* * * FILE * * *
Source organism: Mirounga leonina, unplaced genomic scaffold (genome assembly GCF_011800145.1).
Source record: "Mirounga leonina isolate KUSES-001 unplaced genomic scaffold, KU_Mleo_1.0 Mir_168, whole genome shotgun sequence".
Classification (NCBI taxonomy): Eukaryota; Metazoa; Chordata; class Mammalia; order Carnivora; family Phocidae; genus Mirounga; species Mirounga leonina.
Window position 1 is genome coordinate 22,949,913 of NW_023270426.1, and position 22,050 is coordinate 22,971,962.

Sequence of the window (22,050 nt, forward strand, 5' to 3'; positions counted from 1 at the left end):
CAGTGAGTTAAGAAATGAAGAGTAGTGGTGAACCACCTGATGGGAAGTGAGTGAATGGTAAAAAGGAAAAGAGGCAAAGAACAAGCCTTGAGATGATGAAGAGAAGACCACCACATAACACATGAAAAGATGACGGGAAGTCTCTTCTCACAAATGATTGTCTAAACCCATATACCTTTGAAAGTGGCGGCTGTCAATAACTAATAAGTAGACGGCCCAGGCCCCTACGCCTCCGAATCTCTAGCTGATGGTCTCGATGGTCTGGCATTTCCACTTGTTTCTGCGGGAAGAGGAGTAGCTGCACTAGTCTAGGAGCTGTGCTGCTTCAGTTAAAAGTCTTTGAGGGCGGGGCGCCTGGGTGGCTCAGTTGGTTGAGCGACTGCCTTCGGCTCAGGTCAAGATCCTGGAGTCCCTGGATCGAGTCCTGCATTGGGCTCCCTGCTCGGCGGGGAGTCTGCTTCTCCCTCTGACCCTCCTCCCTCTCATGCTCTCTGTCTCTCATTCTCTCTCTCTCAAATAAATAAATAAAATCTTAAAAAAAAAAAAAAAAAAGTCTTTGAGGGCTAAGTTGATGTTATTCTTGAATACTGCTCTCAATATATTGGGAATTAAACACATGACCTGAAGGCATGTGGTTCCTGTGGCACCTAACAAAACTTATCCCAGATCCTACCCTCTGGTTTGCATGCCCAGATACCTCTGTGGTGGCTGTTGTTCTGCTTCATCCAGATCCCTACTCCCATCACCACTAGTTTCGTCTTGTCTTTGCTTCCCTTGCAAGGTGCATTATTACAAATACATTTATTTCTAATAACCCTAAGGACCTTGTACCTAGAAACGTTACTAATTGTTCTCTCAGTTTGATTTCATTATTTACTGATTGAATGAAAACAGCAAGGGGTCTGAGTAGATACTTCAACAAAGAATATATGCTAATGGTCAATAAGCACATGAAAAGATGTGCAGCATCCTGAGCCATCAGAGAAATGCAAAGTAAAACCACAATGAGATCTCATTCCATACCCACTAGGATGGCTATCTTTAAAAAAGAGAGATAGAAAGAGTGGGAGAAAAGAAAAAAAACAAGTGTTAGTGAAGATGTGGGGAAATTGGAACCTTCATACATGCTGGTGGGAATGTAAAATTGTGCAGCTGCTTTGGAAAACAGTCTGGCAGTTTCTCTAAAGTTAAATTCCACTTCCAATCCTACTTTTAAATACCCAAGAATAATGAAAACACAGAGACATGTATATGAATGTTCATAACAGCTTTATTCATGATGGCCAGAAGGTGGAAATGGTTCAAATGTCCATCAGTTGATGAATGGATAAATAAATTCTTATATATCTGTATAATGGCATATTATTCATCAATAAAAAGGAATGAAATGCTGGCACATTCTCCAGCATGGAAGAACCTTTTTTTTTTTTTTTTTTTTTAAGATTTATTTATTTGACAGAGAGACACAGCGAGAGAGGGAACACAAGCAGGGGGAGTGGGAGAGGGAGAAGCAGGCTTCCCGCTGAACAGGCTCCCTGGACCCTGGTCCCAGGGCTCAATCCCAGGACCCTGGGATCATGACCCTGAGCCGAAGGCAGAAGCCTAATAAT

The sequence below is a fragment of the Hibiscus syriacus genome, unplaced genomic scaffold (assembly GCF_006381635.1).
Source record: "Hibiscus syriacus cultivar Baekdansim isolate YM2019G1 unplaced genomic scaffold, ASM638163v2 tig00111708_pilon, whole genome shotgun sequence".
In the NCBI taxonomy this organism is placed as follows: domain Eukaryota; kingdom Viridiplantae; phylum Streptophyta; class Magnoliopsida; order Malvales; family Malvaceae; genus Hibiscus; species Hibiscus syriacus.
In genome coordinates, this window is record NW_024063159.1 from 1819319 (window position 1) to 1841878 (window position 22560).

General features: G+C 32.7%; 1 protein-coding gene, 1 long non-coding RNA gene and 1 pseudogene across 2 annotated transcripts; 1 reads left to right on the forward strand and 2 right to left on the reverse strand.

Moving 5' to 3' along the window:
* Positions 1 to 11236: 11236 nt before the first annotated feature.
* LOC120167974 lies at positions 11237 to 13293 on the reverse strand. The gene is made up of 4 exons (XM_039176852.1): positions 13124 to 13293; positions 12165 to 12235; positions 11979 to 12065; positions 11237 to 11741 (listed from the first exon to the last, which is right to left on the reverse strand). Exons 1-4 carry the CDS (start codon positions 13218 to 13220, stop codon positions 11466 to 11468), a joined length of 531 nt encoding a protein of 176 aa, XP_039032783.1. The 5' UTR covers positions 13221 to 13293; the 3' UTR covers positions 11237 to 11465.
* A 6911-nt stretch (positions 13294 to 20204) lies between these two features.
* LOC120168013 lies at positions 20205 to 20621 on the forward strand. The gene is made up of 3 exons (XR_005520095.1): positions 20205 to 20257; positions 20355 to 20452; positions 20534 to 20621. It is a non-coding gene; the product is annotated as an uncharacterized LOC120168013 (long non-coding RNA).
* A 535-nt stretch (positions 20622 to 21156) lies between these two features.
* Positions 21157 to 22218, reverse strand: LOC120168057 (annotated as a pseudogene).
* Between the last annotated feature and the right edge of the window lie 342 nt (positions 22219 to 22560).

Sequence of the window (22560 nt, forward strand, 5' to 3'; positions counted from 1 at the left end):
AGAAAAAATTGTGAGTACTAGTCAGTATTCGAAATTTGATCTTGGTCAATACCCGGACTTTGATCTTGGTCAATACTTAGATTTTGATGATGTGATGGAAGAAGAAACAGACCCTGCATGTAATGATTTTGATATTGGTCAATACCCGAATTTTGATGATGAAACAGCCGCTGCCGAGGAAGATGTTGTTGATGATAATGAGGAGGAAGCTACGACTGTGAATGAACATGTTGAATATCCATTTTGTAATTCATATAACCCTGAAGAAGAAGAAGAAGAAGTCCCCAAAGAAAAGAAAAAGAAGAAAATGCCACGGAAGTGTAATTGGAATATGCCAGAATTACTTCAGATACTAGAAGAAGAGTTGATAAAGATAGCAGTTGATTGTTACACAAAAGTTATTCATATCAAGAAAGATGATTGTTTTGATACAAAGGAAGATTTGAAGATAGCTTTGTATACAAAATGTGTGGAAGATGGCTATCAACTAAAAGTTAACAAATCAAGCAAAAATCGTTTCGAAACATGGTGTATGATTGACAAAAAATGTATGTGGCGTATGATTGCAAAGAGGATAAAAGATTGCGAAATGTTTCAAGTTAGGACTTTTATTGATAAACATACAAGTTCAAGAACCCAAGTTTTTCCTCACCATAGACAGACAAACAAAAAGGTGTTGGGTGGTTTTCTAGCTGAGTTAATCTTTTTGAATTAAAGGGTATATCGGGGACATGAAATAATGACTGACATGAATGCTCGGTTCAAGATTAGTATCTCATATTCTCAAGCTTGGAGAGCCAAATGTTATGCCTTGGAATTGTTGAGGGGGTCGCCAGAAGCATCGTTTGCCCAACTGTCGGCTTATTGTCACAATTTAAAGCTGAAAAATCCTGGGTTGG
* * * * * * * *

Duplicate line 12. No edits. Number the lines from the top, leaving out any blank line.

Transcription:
Moving 5' to 3' along the window: